Speakers (l-r): Anne Pope, Ben Taube, Ryan Unger, and Jen Worth
Creating Jobs in Appalachia through Investments in Energy Efficiency
Thursday, November 5, 2009
2:00 - 3:30 p.m.
2318 Rayburn House Office Building
On November 5, 2009, the Environmental and Energy Study Institute (EESI) held a briefing on the economic opportunities afforded by energy efficiency investments in Appalachia. The briefing focused on a recent report commissioned by the Appalachian Regional Commission (ARC), entitled Energy Efficiency in Appalachia: How Much More is Available, at What Cost, and By When, and also discussed examples of successful programs and the role of community colleges. Speakers for this event included:
- Anne B. Pope, Federal Co-Chair, Appalachian Regional Commission
Presentation (pdf format)
- Ben Taube, Executive Director, Southeast Energy Efficiency Alliance
Presentation (pdf format)
- Ryan Unger, Special Assistant to the Executive Director, SEDA-Council of Governments, Lewisburg, Pennsylvania
- Jen Worth, Program Manager, Center for Workforce & Economic Development, American Association of Community Colleges
Presentation (pdf format)
Click here to download a summary of Appalachian Regional Commission energy efficiency projects.
Audio recording of the briefing (mp3)
Highlights from Speaker Presentations
- Energy efficiency is vitally important to the Appalachian Region because of the huge potential for creating jobs and making businesses more competitive.
- Reducing energy use, through energy efficient technologies and smarter practices, is the first step to energy independence.
- Energy efficiency is the “low hanging fruit” that will strengthen the Appalachian economy and make it competitive with the rest of the nation; it is cheaper, easier, and cleaner than building new power plants.
- The most intensive use of energy in the Appalachian Region is in the residential sector, but the commercial and industrial sectors are the most ripe for energy savings.
- Policies that would have the most impact include efficient commercial HVAC and lighting retrofit incentives, support for commissioning of existing commercial buildings, clean car standards, and residential retrofit and weatherization incentives.
- If Appalachia adopted these and other energy efficiency policies, energy savings by 2030 would offset 40 new coal-fired power plants and 182 million barrels of oil. These policies would save consumers $27 billion in energy costs by 2030 and $800 million in the first year of implementation.
- A bold energy efficiency initiative in the Appalachian Region could create more than 77,000 jobs by 2030.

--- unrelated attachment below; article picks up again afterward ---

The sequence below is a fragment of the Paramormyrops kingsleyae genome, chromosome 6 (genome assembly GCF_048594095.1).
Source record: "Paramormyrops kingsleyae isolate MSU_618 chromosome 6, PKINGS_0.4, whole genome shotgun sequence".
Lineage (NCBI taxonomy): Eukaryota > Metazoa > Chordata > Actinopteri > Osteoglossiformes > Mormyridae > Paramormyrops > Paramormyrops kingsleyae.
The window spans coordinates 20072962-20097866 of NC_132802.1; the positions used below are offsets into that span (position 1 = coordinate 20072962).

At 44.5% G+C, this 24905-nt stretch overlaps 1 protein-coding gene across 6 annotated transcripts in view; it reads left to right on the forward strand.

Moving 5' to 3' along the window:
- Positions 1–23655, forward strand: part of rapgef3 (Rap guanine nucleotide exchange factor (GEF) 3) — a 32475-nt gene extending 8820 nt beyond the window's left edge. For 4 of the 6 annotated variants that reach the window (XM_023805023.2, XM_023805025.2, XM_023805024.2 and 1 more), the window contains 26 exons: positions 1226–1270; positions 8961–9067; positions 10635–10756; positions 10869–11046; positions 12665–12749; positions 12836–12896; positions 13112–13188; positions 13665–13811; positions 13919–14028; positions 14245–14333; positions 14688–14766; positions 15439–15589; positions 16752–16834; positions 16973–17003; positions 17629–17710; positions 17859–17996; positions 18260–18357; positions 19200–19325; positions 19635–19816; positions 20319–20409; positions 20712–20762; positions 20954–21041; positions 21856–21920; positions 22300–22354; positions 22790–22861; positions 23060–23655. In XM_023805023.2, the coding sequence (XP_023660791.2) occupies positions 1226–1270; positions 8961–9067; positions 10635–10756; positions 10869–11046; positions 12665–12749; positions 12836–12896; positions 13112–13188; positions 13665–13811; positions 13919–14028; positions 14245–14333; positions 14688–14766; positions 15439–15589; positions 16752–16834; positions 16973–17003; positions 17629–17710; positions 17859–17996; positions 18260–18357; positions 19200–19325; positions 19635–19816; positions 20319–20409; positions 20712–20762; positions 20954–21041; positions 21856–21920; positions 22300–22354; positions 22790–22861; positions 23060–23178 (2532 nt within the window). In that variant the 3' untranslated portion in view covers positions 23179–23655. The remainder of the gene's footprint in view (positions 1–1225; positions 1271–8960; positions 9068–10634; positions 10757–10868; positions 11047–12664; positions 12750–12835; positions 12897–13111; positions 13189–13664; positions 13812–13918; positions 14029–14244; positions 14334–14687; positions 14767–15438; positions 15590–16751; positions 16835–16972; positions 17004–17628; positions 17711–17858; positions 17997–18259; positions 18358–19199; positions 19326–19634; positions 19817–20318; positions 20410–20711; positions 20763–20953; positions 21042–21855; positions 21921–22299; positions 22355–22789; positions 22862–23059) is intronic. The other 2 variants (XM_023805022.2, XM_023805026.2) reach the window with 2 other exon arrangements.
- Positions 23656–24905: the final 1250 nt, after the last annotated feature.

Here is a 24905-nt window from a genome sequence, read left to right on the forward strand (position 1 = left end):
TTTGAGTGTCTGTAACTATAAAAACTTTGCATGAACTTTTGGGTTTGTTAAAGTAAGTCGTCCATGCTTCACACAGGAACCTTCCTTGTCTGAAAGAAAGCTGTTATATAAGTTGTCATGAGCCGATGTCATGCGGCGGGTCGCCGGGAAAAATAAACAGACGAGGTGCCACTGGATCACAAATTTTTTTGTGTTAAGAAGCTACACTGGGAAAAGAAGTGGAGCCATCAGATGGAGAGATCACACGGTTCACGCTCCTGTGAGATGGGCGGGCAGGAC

- SEDA-Council of Governments, a regional association of 11 counties in central Pennsylvania, started the Energy Resource Center (ERC) to promote energy efficiency. Successful ERC programs include the LED Traffic Signal Conversion Project, Utility Bill Analyses for Municipalities, and Community-Wide Energy Independence Initiative.
- The LED Traffic Signal Conversion Project converted all traffic lights in the region to LED bulbs, saving $50,000 annually -- a significant amount of money in many small/rural community budgets.
- Workforce development and job training are an integral part of developing an energy efficient economy. This training is happening in community colleges today in conjunction with local industries and companies. Jobs include electrical technicians and linepersons, plumbers, pipefitters, welders, advanced manufacturing plant workers, contractors, installers, and office workers.
The Energy Information Administration (EIA) projects the Appalachian Region’s energy consumption to grow 28 percent over 2006 levels by 2030, which is considerably higher than the 19 percent growth forecast for the United States overall. According to the ARC report, the EIA projects that coal will increase its share of energy use in the region if restrictions on carbon dioxide emissions are not mandated. Appalachia already employs two-thirds of the nation’s coal miners and produces 35 percent of the nation’s coal output. Clean energy job opportunities such as energy efficiency retrofits within the residential and commercial sectors offer an economic advantage to the region. Policy action aimed at developing energy efficiency potential could set Appalachia on a course toward a sustainable and prosperous energy future.
The Appalachian Region comprises 13 states, including parts of Alabama, Georgia, Kentucky, Maryland, Mississippi, New York, North Carolina, Ohio, Pennsylvania, South Carolina, Tennessee, and Virginia, and all of West Virginia. The region was home to 23.9 million people in 2006.
The Energy Efficiency in Appalachia report was prepared by the Southeast Energy Efficiency Alliance (SEEA), in partnership with Georgia Institute of Technology, the American Council for an Energy-Efficient Economy, and the Alliance to Save Energy.
For more information, contact Ellen Vaughan at (202) 662-1893 or evaughan [at] eesi.org.
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